Photo of a woman showing smooth and supple skin

Dr. Willie T. Ong (Internist-Cardiologist)

Have you wondered how some people who are in their fifties can look like they’re just 40? And how some who are only 35 can look like they’re 50 already?

Of course, genetics plays a big role in how we age. Whether our parents lived to a ripe age of 80 or more (that’s a good thing), and what inherited diseases (like heart disease, diabetes and cancer) do we have in the family.

In addition to the usual healthy lifestyle advice, there are several things we can do to delay ageing and become younger than our calendar age. Let’s check these out:

  1. Eat breakfast daily.

Eating breakfast gives you more energy, improves your concentration and may help you live longer. Dr. Michael Roizen, internist and author, agrees, “Non-breakfast eaters have a mortality rate that is 1.3 to 1.5 times higher per year than those who eat breakfast regularly… Eating breakfast can make you 1.1 years younger.”

According to Los Angeles registered dietitian Gail Frank, “Breakfast is really the most important meal of the day. Breakfast skippers often feel tired, restless or irritable in the morning.” The problem with not eating breakfast is that you’ll get very hungry later in the day. This results in overeating and bad food choices for your next meal.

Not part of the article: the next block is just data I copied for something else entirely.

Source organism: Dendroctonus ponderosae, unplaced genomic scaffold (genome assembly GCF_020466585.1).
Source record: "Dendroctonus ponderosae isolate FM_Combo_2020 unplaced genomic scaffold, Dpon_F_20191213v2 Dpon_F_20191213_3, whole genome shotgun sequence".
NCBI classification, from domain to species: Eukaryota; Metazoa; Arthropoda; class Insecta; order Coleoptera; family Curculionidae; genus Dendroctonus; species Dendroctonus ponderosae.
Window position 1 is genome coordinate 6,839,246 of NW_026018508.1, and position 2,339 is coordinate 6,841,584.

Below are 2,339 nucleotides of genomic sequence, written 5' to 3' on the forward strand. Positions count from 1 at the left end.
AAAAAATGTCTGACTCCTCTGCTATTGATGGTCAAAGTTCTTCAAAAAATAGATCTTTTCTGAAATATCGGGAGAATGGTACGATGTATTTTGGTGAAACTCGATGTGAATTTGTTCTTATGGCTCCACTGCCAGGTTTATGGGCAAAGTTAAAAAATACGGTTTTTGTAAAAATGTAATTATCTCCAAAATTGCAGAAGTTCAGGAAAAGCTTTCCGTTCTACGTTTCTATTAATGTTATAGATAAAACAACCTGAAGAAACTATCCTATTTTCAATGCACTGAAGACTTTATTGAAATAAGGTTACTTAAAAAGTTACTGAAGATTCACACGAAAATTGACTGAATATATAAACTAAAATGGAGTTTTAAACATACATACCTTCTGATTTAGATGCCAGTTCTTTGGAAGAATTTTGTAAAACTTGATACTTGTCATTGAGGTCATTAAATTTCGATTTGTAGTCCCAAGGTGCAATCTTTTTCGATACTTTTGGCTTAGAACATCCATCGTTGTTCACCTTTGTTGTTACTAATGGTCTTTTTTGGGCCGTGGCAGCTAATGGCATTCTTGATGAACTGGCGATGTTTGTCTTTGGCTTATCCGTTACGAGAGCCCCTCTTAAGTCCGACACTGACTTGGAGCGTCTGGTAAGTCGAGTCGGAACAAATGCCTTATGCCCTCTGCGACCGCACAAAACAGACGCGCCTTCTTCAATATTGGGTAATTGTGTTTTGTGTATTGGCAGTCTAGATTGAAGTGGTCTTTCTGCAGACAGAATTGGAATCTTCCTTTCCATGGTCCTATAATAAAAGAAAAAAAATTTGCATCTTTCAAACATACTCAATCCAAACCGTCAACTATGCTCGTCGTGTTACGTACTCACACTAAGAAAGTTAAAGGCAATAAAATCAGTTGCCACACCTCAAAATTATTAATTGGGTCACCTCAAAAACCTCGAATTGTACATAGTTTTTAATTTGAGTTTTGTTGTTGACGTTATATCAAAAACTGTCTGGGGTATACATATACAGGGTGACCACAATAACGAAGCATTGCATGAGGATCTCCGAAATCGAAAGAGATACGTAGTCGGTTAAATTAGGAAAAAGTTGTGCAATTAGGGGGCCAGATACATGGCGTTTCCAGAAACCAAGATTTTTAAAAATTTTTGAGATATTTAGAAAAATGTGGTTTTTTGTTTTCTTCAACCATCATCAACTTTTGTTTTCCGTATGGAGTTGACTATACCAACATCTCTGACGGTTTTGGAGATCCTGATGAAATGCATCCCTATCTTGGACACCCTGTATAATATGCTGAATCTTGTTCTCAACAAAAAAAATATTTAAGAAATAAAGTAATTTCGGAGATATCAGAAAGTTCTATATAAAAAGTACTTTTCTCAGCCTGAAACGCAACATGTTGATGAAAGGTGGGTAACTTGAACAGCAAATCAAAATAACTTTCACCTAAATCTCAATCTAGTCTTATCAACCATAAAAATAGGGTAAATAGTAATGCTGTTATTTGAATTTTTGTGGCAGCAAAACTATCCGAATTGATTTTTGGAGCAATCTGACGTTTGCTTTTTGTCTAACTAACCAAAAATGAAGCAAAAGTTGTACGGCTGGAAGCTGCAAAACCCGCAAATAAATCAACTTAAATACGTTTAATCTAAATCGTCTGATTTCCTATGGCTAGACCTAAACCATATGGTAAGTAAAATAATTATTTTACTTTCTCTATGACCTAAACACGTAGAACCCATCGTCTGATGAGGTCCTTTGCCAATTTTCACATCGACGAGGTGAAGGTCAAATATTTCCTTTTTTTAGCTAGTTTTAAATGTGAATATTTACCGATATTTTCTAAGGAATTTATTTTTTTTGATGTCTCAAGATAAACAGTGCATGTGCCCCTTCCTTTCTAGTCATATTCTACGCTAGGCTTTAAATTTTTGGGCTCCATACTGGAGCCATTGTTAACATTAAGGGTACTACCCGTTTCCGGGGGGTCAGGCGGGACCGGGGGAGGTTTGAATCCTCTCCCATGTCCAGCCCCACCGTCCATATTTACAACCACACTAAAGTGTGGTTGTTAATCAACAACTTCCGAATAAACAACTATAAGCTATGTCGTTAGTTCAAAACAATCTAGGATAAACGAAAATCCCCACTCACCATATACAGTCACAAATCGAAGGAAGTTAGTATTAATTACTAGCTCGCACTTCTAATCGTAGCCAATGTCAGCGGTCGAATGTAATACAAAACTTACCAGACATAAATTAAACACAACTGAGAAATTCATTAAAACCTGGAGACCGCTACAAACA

The healthiest breakfast would, of course, include some fruit on the side, like a banana, an apple or a slice of mango. Other excellent food choices are eggs, cereals, oatmeal, vegetables, yogurt and skim milk. For our protein needs, our local fare of fish (sardines, tuyo and bangus) are healthy, too.

  • Take tomato sauce and green tea.

A scientific study shows that eating tomato sauce (rich in lycopene) leads to longer survival for men with prostate cancer. But in order to release its lycopene, tomatoes should be cooked with a little oil. Ideally, we should consume at least 10 tablespoons of tomato sauce a week or approximately 150 ml a week. So remember to choose red over white spaghetti sauce to get your lycopene needs.

Considered a superfood, green tea contains catechins, which may help retard cancer growth and spread. It is a powerful antioxidant that helps kill off cancer cells. According to Dr. David Servan-Schreiber, author of Anticancer: A New Way of Life, green tea should be steeped for at least 5-8 minutes to release the catechins. Drink 2 cups of green tea a day and drink within two hours of preparation. Choose the non-caffeinated variety to lessen any side effects, like heart palpitation.

  • Eat more vegetables and fruits (and less fatty foods).

Every day, we should eat two and a half cups of veggies and one and a half cup of assorted fruits. If you want to stay younger, eat more of nature’s healthiest fruits like bananas, carrots, tomatoes and citrus fruits. Bananas are rich in potassium, vitamin B6 and folic acid. Carrots and tomatoes have high amounts of antioxidants, including beta-carotene and lycopene, respectively. Citrus fruits like calamansi, suha (pomelo) and dalandan are teeming with healthy vitamin C.

Green leafy vegetables contain vitamins, minerals and fibers known to provide health benefits. Moreover, vegetables are beneficial for people with heart disease, high cholesterol, high blood pressure, diabetes, bowel problems and various cancers. Vegetables are also excellent diet foods because they’re low in fat and high in fiber. Locally, we have cabbage, pechay, kangkong and camote tops (talbos) and spinach.